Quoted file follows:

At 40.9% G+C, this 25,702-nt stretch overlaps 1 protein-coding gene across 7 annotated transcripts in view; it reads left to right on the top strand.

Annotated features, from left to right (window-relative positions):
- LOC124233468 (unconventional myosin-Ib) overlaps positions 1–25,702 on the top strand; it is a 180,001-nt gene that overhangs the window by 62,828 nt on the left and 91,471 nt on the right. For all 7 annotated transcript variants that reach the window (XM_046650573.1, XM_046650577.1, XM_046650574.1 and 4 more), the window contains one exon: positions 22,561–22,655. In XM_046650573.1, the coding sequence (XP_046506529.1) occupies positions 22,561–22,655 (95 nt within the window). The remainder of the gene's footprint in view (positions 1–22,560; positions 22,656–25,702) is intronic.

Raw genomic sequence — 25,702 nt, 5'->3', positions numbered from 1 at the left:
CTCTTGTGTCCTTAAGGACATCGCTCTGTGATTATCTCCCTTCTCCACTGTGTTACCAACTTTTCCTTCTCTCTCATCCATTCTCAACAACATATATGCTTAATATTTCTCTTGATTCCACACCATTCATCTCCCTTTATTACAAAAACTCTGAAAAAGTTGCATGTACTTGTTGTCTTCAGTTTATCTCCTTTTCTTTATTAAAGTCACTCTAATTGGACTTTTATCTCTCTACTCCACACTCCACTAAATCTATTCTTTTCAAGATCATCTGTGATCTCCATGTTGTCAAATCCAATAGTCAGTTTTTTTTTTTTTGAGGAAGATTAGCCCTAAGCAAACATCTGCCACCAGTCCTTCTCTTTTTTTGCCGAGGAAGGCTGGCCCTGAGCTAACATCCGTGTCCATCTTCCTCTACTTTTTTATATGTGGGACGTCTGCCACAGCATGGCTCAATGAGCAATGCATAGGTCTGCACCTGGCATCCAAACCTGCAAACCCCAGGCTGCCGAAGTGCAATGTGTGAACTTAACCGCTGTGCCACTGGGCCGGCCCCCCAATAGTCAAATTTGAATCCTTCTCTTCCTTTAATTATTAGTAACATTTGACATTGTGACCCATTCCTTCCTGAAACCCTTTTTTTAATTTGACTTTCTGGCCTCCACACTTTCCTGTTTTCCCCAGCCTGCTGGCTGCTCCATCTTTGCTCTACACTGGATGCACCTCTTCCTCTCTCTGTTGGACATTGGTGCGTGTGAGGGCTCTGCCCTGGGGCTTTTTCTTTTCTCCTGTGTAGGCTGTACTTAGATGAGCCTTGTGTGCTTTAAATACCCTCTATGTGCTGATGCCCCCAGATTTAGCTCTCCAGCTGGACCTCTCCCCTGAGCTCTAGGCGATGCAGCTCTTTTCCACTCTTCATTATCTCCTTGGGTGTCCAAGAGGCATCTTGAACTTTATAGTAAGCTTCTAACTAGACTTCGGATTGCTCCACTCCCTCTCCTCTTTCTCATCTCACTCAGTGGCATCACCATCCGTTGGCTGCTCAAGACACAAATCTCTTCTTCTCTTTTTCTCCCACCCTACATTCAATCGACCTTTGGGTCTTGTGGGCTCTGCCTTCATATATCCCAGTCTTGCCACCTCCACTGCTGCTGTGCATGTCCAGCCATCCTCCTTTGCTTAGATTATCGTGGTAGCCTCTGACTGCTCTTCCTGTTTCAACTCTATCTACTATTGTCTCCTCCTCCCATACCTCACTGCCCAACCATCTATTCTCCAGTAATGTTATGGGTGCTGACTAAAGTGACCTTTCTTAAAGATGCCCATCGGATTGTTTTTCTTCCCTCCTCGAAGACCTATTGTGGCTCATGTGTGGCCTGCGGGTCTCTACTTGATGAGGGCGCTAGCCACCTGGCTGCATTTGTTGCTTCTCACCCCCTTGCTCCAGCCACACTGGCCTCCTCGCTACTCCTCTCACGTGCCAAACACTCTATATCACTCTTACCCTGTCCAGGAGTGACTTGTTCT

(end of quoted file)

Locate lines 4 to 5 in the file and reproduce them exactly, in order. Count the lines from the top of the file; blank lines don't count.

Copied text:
Raw genomic sequence — 25,702 nt, 5'->3', positions numbered from 1 at the left:
CTCTTGTGTCCTTAAGGACATCGCTCTGTGATTATCTCCCTTCTCCACTGTGTTACCAACTTTTCCTTCTCTCTCATCCATTCTCAACAACATATATGCTTAATATTTCTCTTGATTCCACACCATTCATCTCCCTTTATTACAAAAACTCTGAAAAAGTTGCATGTACTTGTTGTCTTCAGTTTATCTCCTTTTCTTTATTAAAGTCACTCTAATTGGACTTTTATCTCTCTACTCCACACTCCACTAAATCTATTCTTTTCAAGATCATCTGTGATCTCCATGTTGTCAAATCCAATAGTCAGTTTTTTTTTTTTTGAGGAAGATTAGCCCTAAGCAAACATCTGCCACCAGTCCTTCTCTTTTTTTGCCGAGGAAGGCTGGCCCTGAGCTAACATCCGTGTCCATCTTCCTCTACTTTTTTATATGTGGGACGTCTGCCACAGCATGGCTCAATGAGCAATGCATAGGTCTGCACCTGGCATCCAAACCTGCAAACCCCAGGCTGCCGAAGTGCAATGTGTGAACTTAACCGCTGTGCCACTGGGCCGGCCCCCCAATAGTCAAATTTGAATCCTTCTCTTCCTTTAATTATTAGTAACATTTGACATTGTGACCCATTCCTTCCTGAAACCCTTTTTTTAATTTGACTTTCTGGCCTCCACACTTTCCTGTTTTCCCCAGCCTGCTGGCTGCTCCATCTTTGCTCTACACTGGATGCACCTCTTCCTCTCTCTGTTGGACATTGGTGCGTGTGAGGGCTCTGCCCTGGGGCTTTTTCTTTTCTCCTGTGTAGGCTGTACTTAGATGAGCCTTGTGTGCTTTAAATACCCTCTATGTGCTGATGCCCCCAGATTTAGCTCTCCAGCTGGACCTCTCCCCTGAGCTCTAGGCGATGCAGCTCTTTTCCACTCTTCATTATCTCCTTGGGTGTCCAAGAGGCATCTTGAACTTTATAGTAAGCTTCTAACTAGACTTCGGATTGCTCCACTCCCTCTCCTCTTTCTCATCTCACTCAGTGGCATCACCATCCGTTGGCTGCTCAAGACACAAATCTCTTCTTCTCTTTTTCTCCCACCCTACATTCAATCGACCTTTGGGTCTTGTGGGCTCTGCCTTCATATATCCCAGTCTTGCCACCTCCACTGCTGCTGTGCATGTCCAGCCATCCTCCTTTGCTTAGATTATCGTGGTAGCCTCTGACTGCTCTTCCTGTTTCAACTCTATCTACTATTGTCTCCTCCTCCCATACCTCACTGCCCAACCATCTATTCTCCAGTAATGTTATGGGTGCTGACTAAAGTGACCTTTCTTAAAGATGCCCATCGGATTGTTTTTCTTCCCTCCTCGAAGACCTATTGTGGCTCATGTGTGGCCTGCGGGTCTCTACTTGATGAGGGCGCTAGCCACCTGGCTGCATTTGTTGCTTCTCACCCCCTTGCTCCAGCCACACTGGCCTCCTCGCTACTCCTCTCACGTGCCAAACACTCTATATCACTCTTACCCTGTCCAGGAGTGACTTGTTCT